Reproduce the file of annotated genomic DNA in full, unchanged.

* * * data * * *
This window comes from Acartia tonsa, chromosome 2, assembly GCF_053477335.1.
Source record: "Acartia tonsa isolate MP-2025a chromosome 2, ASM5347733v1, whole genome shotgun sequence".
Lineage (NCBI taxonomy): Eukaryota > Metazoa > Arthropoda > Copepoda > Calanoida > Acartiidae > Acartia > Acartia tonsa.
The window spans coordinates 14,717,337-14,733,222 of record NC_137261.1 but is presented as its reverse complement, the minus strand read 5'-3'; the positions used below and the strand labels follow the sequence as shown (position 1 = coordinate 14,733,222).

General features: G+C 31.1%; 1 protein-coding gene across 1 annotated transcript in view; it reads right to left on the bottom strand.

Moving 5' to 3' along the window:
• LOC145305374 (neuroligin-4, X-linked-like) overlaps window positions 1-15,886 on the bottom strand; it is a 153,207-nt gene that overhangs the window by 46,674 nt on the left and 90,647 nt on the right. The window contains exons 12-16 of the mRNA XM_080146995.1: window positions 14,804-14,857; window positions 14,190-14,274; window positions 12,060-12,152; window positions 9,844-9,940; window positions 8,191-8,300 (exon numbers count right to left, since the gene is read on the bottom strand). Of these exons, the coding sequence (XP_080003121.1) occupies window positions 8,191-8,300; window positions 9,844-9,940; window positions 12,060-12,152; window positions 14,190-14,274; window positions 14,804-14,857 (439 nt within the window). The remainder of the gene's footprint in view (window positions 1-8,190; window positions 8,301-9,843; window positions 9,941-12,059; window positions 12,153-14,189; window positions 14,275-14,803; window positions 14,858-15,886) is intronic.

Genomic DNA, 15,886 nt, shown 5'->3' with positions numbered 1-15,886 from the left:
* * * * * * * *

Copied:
This window comes from Acartia tonsa, chromosome 2, assembly GCF_053477335.1.
Source record: "Acartia tonsa isolate MP-2025a chromosome 2, ASM5347733v1, whole genome shotgun sequence".
Lineage (NCBI taxonomy): Eukaryota > Metazoa > Arthropoda > Copepoda > Calanoida > Acartiidae > Acartia > Acartia tonsa.
The window spans coordinates 14,717,337-14,733,222 of record NC_137261.1 but is presented as its reverse complement, the minus strand read 5'-3'; the positions used below and the strand labels follow the sequence as shown (position 1 = coordinate 14,733,222).

General features: G+C 31.1%; 1 protein-coding gene across 1 annotated transcript in view; it reads right to left on the bottom strand.

Moving 5' to 3' along the window:
• LOC145305374 (neuroligin-4, X-linked-like) overlaps window positions 1-15,886 on the bottom strand; it is a 153,207-nt gene that overhangs the window by 46,674 nt on the left and 90,647 nt on the right. The window contains exons 12-16 of the mRNA XM_080146995.1: window positions 14,804-14,857; window positions 14,190-14,274; window positions 12,060-12,152; window positions 9,844-9,940; window positions 8,191-8,300 (exon numbers count right to left, since the gene is read on the bottom strand). Of these exons, the coding sequence (XP_080003121.1) occupies window positions 8,191-8,300; window positions 9,844-9,940; window positions 12,060-12,152; window positions 14,190-14,274; window positions 14,804-14,857 (439 nt within the window). The remainder of the gene's footprint in view (window positions 1-8,190; window positions 8,301-9,843; window positions 9,941-12,059; window positions 12,153-14,189; window positions 14,275-14,803; window positions 14,858-15,886) is intronic.

Genomic DNA, 15,886 nt, shown 5'->3' with positions numbered 1-15,886 from the left: